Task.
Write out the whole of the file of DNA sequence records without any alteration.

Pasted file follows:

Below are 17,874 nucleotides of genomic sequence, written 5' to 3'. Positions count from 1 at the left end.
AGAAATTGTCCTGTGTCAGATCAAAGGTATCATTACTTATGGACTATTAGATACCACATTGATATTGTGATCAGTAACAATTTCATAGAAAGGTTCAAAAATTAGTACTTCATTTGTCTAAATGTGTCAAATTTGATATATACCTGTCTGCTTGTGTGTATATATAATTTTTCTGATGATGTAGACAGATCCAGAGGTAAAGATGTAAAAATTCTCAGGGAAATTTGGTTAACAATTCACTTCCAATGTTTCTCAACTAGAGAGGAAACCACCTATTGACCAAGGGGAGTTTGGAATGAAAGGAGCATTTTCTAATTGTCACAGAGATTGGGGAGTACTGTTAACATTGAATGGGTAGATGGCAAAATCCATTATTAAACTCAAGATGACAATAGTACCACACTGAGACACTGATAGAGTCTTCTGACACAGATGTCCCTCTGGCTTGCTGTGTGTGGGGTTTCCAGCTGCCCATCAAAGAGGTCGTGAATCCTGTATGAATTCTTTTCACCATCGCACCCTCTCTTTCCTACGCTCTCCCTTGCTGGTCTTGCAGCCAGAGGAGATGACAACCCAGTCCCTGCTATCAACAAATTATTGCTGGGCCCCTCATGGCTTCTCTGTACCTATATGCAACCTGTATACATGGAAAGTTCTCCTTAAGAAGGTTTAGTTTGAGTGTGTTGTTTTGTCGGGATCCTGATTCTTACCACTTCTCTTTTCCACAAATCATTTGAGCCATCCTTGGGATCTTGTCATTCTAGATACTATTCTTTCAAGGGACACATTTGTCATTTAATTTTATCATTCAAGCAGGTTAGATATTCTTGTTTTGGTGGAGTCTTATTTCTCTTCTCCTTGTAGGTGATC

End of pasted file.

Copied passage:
Below are 17,874 nucleotides of genomic sequence, written 5' to 3'. Positions count from 1 at the left end.
AGAAATTGTCCTGTGTCAGATCAAAGGTATCATTACTTATGGACTATTAGATACCACATTGATATTGTGATCAGTAACAATTTCATAGAAAGGTTCAAAAATTAGTACTTCATTTGTCTAAATGTGTCAAATTTGATATATACCTGTCTGCTTGTGTGTATATATAATTTTTCTGATGATGTAGACAGATCCAGAGGTAAAGATGTAAAAATTCTCAGGGAAATTTGGTTAACAATTCACTTCCAATGTTTCTCAACTAGAGAGGAAACCACCTATTGACCAAGGGGAGTTTGGAATGAAAGGAGCATTTTCTAATTGTCACAGAGATTGGGGAGTACTGTTAACATTGAATGGGTAGATGGCAAAATCCATTATTAAACTCAAGATGACAATAGTACCACACTGAGACACTGATAGAGTCTTCTGACACAGATGTCCCTCTGGCTTGCTGTGTGTGGGGTTTCCAGCTGCCCATCAAAGAGGTCGTGAATCCTGTATGAATTCTTTTCACCATCGCACCCTCTCTTTCCTACGCTCTCCCTTGCTGGTCTTGCAGCCAGAGGAGATGACAACCCAGTCCCTGCTATCAACAAATTATTGCTGGGCCCCTCATGGCTTCTCTGTACCTATATGCAACCTGTATACATGGAAAGTTCTCCTTAAGAAGGTTTAGTTTGAGTGTGTTGTTTTGTCGGGATCCTGATTCTTACCACTTCTCTTTTCCACAAATCATTTGAGCCATCCTTGGGATCTTGTCATTCTAGATACTATTCTTTCAAGGGACACATTTGTCATTTAATTTTATCATTCAAGCAGGTTAGATATTCTTGTTTTGGTGGAGTCTTATTTCTCTTCTCCTTGTAGGTGATC